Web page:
More vitamin D in first year may cut later obesity risk
Higher levels of vitamin D in a child's first year may offer a shield against obesity and high blood pressure during the teen years, a new study shows.
Oct. 30, 2020 • 4 min • Source
Higher vitamin D levels in first year of life could protect against obesity in adolescence, researchers report.
Low levels of vitamin D during the first year of life are inversely associated with metabolic syndrome in adolescence, which is closely linked to obesity, according to their new study.
Metabolic syndrome is a group of conditions such as high blood sugar, excess body fat around the waist, and abnormal cholesterol or triglyceride levels that together increase risk of heart disease, stroke, and type 2 diabetes.
“We can never tell from an observational study if there is causation but at least from a predictive point of view, the fact that a single measure of vitamin D in early life predicts cardiovascular risk over such a long period is compelling,” says senior author Eduardo Villamor, professor of epidemiology at the University of Michigan School of Public Health.
The study in the American Journal of Clinical Nutrition uses data from more than 300 children from a cohort of about 1,800 participants recruited as infants. Researchers followed the children—who were from 50 low- and middle-income neighborhoods in Santiago, Chile—through adolescence for a cardiovascular risk assessment.
Villamor and colleagues measured blood concentration of vitamin D at age 1 and examined its association with body mass index-for-age at ages 5, 10, and 16-17. They also measured the percentage of fat and muscle mass and a metabolic syndrome score and its components (waist circumference, blood pressure, blood lipids, insulin resistance) at age 16-17.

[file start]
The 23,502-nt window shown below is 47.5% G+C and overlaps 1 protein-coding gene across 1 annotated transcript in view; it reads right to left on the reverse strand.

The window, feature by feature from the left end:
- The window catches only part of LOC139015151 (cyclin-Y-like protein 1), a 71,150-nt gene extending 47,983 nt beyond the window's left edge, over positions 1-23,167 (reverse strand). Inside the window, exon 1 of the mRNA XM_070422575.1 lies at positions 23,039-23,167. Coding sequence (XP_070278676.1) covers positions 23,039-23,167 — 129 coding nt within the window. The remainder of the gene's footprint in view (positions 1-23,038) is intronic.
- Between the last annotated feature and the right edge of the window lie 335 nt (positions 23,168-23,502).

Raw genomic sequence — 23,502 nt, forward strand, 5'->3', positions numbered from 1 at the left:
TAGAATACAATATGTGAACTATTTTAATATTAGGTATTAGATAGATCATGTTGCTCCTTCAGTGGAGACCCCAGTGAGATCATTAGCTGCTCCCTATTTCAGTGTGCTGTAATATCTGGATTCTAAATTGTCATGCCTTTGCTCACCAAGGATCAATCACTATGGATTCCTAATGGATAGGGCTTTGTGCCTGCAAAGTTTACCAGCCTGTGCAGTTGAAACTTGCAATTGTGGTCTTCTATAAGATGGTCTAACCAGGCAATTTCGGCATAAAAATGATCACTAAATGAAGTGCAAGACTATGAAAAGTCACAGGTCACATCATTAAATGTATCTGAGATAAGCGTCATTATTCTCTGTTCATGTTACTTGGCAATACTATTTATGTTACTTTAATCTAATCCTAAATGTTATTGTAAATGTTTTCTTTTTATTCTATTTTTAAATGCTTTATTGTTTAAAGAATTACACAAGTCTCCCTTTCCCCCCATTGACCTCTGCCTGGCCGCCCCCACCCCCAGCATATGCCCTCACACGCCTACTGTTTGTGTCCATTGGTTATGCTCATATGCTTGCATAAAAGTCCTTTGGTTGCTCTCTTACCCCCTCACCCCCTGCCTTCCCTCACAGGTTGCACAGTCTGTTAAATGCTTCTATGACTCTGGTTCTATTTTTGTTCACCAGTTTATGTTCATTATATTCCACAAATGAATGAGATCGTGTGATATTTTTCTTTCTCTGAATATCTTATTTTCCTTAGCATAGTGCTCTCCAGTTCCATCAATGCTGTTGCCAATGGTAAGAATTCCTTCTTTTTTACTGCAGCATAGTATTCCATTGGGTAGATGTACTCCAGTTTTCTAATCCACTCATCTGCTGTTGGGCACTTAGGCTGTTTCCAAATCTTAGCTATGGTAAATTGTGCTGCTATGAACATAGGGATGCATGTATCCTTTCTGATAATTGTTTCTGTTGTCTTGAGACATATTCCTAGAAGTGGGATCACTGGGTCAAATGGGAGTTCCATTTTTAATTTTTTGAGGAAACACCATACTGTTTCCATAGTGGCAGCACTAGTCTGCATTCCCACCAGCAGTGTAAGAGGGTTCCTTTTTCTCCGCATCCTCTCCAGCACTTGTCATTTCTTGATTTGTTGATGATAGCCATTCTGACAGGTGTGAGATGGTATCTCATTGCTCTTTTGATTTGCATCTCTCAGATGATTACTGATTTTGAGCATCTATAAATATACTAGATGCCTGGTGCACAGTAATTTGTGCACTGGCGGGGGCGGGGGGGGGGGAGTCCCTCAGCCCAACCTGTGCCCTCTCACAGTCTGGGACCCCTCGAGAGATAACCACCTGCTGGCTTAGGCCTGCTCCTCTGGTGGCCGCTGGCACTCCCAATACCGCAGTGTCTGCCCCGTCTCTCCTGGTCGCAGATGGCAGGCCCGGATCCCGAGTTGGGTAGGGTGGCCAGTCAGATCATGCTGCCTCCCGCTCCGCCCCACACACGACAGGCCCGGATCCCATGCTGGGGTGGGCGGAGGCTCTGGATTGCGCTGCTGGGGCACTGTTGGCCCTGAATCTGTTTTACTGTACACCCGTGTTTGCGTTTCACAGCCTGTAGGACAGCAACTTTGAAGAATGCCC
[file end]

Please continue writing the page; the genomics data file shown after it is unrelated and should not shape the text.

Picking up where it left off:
They found that every extra unit of vitamin D in the blood of a 1-year-old was related to a slower gain in BMI between ages 1 and 5, a lower metabolic risk score at age 16-17, and less body fat and more muscle mass in adolescence.
Another important aspect of the study was that researchers conducted it at a time when early cardiovascular risk factors in Chilean children were on the rise, driven in part by the obesity epidemic in the Andean country.
“The fact that you can have 16-year-olds with high blood pressure, a poor lipid profile, and insulin resistance is very sobering. Finding potentially modifiable factors that might modulate that risk could be valuable,” says Villamor, adding that researchers need to do more work to examine the effects of vitamin D supplementation in early life on long-term cardiometabolic outcomes.
Additional coauthors are from the University of Chile; the Eunice Kennedy Shriver National Institute of Child Health and Development; the University of California, San Diego; and the University of Michigan.
The National Institutes of Health and the University of Michigan funded the work.
Source: University of Michigan
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